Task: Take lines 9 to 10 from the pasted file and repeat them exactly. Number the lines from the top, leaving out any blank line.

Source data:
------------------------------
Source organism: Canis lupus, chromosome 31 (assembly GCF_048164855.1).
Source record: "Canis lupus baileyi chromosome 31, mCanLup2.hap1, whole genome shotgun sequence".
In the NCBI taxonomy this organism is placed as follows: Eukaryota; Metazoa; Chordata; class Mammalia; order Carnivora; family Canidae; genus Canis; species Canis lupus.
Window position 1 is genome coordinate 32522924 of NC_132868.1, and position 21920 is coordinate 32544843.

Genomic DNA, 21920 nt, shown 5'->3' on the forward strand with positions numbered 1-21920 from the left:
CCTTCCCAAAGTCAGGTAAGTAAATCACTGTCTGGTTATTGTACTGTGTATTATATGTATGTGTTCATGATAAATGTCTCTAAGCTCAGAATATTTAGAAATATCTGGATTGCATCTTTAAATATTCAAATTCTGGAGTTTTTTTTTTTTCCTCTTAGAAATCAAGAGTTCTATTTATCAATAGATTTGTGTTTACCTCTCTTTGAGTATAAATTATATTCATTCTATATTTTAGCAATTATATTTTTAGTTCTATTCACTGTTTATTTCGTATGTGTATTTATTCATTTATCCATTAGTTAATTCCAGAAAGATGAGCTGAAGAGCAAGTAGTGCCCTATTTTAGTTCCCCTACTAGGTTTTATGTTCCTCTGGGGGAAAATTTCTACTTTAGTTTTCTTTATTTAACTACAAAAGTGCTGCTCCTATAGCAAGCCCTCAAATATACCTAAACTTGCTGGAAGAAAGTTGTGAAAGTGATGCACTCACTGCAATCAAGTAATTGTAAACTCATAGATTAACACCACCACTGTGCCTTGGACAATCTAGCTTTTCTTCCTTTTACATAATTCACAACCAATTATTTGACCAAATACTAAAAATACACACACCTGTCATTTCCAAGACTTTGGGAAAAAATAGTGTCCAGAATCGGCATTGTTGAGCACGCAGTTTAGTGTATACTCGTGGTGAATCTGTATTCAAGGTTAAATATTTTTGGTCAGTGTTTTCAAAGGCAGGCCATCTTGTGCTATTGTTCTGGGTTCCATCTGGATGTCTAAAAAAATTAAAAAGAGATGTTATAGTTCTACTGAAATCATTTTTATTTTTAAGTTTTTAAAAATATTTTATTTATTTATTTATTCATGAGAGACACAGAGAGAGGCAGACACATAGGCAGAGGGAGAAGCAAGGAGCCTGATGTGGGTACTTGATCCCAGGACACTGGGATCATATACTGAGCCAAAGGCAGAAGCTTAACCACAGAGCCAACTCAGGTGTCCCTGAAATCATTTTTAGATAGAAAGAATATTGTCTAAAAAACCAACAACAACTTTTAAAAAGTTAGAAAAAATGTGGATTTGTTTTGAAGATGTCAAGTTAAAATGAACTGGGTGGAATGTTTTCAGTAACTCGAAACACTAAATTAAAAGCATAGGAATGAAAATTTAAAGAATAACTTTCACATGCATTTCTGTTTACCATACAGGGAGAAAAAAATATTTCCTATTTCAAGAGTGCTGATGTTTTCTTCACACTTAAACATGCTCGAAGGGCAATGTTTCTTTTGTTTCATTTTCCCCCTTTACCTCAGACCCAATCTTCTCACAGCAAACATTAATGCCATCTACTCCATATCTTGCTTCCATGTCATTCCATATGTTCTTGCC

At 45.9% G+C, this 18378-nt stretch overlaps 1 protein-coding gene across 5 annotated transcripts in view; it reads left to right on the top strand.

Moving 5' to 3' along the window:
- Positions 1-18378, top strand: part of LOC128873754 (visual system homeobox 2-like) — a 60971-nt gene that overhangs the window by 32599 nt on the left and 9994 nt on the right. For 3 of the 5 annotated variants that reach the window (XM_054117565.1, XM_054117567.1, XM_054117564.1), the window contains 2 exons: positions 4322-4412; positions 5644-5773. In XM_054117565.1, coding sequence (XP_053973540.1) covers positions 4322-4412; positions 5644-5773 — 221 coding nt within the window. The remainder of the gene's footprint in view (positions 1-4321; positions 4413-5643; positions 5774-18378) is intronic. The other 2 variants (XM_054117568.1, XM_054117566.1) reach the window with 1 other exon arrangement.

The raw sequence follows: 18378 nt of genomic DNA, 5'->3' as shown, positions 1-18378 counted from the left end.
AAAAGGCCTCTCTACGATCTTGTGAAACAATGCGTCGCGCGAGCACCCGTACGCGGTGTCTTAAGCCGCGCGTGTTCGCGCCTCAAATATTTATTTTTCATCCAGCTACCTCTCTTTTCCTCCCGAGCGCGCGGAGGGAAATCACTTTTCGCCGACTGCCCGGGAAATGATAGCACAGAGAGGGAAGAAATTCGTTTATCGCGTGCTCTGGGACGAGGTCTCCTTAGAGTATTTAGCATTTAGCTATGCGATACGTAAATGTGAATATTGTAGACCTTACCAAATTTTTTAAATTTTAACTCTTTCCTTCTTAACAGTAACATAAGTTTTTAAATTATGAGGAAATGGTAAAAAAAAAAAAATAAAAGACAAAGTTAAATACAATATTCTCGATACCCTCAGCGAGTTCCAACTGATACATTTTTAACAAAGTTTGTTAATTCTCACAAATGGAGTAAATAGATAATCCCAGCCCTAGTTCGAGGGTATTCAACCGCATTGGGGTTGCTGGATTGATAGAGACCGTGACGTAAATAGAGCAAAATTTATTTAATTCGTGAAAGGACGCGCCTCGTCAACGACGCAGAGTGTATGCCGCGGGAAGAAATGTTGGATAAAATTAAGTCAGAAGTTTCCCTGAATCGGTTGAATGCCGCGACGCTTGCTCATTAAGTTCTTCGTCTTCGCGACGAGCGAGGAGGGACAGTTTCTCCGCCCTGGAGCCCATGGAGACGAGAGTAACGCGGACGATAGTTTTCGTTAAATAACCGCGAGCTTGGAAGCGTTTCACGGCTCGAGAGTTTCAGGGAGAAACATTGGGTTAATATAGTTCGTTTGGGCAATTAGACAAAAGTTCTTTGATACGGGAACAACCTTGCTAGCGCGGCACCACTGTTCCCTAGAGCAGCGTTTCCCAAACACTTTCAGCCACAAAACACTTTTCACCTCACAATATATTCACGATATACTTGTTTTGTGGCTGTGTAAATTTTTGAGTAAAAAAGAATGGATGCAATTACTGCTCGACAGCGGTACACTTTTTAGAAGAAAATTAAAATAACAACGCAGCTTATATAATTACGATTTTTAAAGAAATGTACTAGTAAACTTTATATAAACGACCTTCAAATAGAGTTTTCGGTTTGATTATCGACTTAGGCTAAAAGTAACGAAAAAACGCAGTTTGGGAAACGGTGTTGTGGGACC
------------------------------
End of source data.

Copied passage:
- Positions 1-18378, top strand: part of LOC128873754 (visual system homeobox 2-like) — a 60971-nt gene that overhangs the window by 32599 nt on the left and 9994 nt on the right. For 3 of the 5 annotated variants that reach the window (XM_054117565.1, XM_054117567.1, XM_054117564.1), the window contains 2 exons: positions 4322-4412; positions 5644-5773. In XM_054117565.1, coding sequence (XP_053973540.1) covers positions 4322-4412; positions 5644-5773 — 221 coding nt within the window. The remainder of the gene's footprint in view (positions 1-4321; positions 4413-5643; positions 5774-18378) is intronic. The other 2 variants (XM_054117568.1, XM_054117566.1) reach the window with 1 other exon arrangement.

The raw sequence follows: 18378 nt of genomic DNA, 5'->3' as shown, positions 1-18378 counted from the left end.